Supreme Court Judgment on scope of ‘extraordinary circumstances’ defence in Regulation 261 claims and Post-Brexit Legal Order

July 10, 2024

Lipton v BA Cityflyer [2024] UKSC 24

The Supreme Court has today handed down Judgment in Lipton v BA Cityflyer [2024] UKSC 24, providing an important judgment on (i) the scope of the ‘extraordinary circumstances’ defence contained with Regulation (EC) 261/2004; and (ii) how rights accrued under an EU Regulation prior to Brexit operate post-Brexit.

The case arose out of a flight from Milan to London in January 2018 operated by BA Cityflyer. The flight was cancelled because the pilot did not report for work due to illness- it was not possible to provide a replacement in time for the flight to depart. The Liptons brought a claim under Regulation 261, BA Cityflyer defended the claim on the grounds that the illness of the pilot constituted ‘extraordinary circumstances’ within the meaning of the regulation.

The Liptons’ claims were dismissed at first instance and on first appeal. The Liptons appealed to the Court of Appeal. By the time the matter reached the Court, the UK had left the European Union. The Court of Appeal allowed the appeal, giving judgment on the ‘extraordinary circumstances’ issue in the Liptons’ favour and on how the Liptons’ rights under the regulation accrued post-Brexit.

BA Cityflyer appealed to the Supreme Court on two grounds, firs, whether the pilot’s illness constituted ‘extraordinary circumstances’ within the meaning of the regulation (ground one) and second, as to how the Liptons’ accrued cause of action operated and what law therefore applied to the dispute (ground two).

The Supreme Court unanimously dismissed BA Cityflyer’s appeal.

As to ground one, the ratio is relatively straightforward: delays or cancellations arising from short-notice ill health by aircrew/staff will not constitute extraordinary circumstances. The Supreme Court largely followed the reasoning of the Court of Appeal, though they drew support from the (post-Brexit) judgment of the CJEU in TAP Portugal C-156/22.

Ground two is decidedly more complex and may have far wider ramifications.

The Court had to determine how the European Union (Withdrawal) Act 2018 (EUWA 2018) applied to cases where the cause of action ‘accrued’ prior to Brexit but the matter came to be determined after the UK had left and the ‘implementation period’ had passed’. The parties put forward competing analyses as to how EUWA 2018 applied to the case. A majority in the Supreme Court preferred the analysis contended for by the Respondents- the ‘Complete Code Analysis’. The majority found that EUWA 2018 dealt comprehensively with how EU laws and rights were to be applied in the UK following the end of the implementation period. Section 3 of EUWA 2018 carried forwards the Liptons’ claim, the effect of this provision was to bring into effect post-Brexit both Regulation 261 as ‘retained EU law’ and any causes of action which had arisen under it.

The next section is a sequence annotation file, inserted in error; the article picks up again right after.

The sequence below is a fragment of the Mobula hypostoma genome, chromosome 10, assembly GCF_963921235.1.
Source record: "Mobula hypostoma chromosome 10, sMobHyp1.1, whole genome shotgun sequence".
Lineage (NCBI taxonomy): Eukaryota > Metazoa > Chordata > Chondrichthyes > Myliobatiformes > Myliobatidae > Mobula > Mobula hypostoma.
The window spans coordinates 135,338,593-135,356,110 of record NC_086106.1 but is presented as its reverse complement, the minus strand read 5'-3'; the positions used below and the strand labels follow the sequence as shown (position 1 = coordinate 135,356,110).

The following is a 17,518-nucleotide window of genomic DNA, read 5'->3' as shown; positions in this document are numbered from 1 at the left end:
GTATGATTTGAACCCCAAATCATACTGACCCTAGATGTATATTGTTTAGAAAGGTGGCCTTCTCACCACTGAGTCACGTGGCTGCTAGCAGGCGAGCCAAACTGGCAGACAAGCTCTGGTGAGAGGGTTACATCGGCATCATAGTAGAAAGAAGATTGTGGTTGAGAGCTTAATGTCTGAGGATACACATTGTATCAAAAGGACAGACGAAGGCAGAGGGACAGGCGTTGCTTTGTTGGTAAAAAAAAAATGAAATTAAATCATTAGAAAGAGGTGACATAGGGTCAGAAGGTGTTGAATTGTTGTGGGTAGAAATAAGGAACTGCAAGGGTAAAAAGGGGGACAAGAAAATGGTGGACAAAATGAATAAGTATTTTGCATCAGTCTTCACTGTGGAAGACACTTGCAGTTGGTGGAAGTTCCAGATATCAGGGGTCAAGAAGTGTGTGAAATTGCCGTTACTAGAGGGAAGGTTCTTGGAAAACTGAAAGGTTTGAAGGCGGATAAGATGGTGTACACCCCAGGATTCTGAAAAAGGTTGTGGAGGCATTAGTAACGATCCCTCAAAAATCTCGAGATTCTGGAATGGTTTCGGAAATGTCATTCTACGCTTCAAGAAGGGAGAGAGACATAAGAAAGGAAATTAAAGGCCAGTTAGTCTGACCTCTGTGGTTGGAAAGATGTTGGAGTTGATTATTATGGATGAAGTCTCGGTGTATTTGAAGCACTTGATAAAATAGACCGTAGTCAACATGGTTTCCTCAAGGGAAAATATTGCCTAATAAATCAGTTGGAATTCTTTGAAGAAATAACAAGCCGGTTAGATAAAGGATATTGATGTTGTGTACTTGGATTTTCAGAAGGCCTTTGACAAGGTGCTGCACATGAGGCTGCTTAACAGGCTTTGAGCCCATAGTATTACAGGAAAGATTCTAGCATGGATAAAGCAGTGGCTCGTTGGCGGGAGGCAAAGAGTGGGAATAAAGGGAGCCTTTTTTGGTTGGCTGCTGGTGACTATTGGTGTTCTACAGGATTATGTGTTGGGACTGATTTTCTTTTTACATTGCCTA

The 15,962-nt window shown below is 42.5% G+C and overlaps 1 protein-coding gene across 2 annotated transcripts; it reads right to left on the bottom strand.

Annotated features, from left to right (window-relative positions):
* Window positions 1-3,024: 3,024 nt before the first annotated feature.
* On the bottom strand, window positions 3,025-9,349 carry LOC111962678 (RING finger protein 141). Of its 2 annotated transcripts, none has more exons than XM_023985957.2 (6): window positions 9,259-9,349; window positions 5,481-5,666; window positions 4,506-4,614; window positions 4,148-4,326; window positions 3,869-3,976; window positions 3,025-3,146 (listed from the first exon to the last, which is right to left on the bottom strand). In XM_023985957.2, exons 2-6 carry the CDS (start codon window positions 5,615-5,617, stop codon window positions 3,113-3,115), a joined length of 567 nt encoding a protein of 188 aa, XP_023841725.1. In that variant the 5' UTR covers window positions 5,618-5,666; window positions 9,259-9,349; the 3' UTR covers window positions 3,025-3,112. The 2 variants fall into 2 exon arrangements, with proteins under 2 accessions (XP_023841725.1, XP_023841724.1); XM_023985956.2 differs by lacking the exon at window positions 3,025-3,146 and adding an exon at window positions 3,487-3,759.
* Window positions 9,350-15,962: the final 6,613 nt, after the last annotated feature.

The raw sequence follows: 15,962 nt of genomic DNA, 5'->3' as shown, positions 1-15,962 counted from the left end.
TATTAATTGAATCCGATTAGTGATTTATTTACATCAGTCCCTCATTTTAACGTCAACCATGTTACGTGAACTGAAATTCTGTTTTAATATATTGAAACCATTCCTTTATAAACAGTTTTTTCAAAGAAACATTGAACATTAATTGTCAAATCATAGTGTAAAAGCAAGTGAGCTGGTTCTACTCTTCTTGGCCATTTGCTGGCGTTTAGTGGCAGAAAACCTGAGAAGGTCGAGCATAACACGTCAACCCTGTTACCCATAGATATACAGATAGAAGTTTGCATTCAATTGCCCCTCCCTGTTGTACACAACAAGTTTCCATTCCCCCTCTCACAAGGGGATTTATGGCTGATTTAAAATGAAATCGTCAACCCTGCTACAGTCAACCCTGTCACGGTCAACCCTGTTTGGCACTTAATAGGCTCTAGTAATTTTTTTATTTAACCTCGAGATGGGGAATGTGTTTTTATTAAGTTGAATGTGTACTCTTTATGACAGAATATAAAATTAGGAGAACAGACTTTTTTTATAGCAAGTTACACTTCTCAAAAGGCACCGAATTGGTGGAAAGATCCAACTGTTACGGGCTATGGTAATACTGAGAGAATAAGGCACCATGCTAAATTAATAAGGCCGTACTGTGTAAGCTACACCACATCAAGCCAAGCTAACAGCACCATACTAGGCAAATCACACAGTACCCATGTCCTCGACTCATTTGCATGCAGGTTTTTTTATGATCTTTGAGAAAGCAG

In a dissenting judgment, Lord Lloyd -Jones preferred the ‘Interpretation Act analysis’ put forward by the Appellant. By this analysis, EUWA 2018 was prospective in effect such that claims had accrued prior to Brexit were unaffected. According to this analysis, the Liptons’ cause of action was preserved by section 16 of the Interpretation Act 1978, which provided that, unless the contrary intention appeared, the repeal of an enactment does not impact rights accrued under that enactment.

The Majority agreed that the ‘Complete Code analysis’ was consistent with the fundamental aims and purposes of EUWA 2018- to provide comprehensively for the post-Brexit landscape. Further, they considered that the “Interpretation Act’ analysis posed various difficulties, not least that the ability of domestic courts to depart from pre-Brexit CJEU case law might be postponed for many years.

Max Archer acted for the successful Respondents in this matter. He was instructed by Oliver Studdert and Demetrius Danas of Irwin Mitchell LLP alongside Michael Rawlinson KC and Daniel Isenberg.

To view the judgment, please click here. 


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Watch hearing (6 February 2024) Morning session / Afternoon session

Judgment Summary

Law Society Gazette